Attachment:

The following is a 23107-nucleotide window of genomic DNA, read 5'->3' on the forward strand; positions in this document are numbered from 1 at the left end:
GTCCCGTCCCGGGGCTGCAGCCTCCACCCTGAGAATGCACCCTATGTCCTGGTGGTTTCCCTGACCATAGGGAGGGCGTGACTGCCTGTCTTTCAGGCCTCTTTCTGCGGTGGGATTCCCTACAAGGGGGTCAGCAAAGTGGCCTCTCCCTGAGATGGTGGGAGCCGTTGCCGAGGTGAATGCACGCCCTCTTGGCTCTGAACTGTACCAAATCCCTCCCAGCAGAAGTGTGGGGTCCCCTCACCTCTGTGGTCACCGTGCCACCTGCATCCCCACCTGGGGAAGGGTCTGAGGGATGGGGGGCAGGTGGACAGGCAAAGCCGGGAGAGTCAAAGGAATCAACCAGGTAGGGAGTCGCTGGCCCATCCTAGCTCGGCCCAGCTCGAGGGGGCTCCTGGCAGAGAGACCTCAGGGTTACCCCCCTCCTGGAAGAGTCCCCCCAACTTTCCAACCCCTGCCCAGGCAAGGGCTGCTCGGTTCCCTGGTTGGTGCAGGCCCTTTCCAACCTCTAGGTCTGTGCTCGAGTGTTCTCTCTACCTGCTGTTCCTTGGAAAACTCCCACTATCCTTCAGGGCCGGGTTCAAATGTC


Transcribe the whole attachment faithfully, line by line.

The following is a 23107-nucleotide window of genomic DNA, read 5'->3' on the forward strand; positions in this document are numbered from 1 at the left end:
GTCCCGTCCCGGGGCTGCAGCCTCCACCCTGAGAATGCACCCTATGTCCTGGTGGTTTCCCTGACCATAGGGAGGGCGTGACTGCCTGTCTTTCAGGCCTCTTTCTGCGGTGGGATTCCCTACAAGGGGGTCAGCAAAGTGGCCTCTCCCTGAGATGGTGGGAGCCGTTGCCGAGGTGAATGCACGCCCTCTTGGCTCTGAACTGTACCAAATCCCTCCCAGCAGAAGTGTGGGGTCCCCTCACCTCTGTGGTCACCGTGCCACCTGCATCCCCACCTGGGGAAGGGTCTGAGGGATGGGGGGCAGGTGGACAGGCAAAGCCGGGAGAGTCAAAGGAATCAACCAGGTAGGGAGTCGCTGGCCCATCCTAGCTCGGCCCAGCTCGAGGGGGCTCCTGGCAGAGAGACCTCAGGGTTACCCCCCTCCTGGAAGAGTCCCCCCAACTTTCCAACCCCTGCCCAGGCAAGGGCTGCTCGGTTCCCTGGTTGGTGCAGGCCCTTTCCAACCTCTAGGTCTGTGCTCGAGTGTTCTCTCTACCTGCTGTTCCTTGGAAAACTCCCACTATCCTTCAGGGCCGGGTTCAAATGTC